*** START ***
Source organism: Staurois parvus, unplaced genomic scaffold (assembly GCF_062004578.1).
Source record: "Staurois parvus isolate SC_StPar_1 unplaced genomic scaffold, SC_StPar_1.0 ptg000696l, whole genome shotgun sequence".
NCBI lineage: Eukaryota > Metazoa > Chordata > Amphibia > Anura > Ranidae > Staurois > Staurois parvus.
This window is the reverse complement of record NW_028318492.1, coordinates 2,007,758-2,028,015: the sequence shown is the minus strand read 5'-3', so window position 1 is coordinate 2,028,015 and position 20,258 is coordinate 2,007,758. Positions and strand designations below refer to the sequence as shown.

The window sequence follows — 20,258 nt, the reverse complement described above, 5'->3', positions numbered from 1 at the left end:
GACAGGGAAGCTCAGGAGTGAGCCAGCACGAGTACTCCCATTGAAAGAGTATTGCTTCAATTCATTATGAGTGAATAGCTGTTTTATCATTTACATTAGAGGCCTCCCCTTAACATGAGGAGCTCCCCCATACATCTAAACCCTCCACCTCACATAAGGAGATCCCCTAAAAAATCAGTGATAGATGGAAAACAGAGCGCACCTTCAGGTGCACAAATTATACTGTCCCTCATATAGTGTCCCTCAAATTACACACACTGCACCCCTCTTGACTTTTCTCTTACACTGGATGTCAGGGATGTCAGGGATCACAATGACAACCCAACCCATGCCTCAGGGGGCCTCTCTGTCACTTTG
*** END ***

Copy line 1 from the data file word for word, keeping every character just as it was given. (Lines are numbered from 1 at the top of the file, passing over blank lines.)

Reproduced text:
Source organism: Staurois parvus, unplaced genomic scaffold (assembly GCF_062004578.1).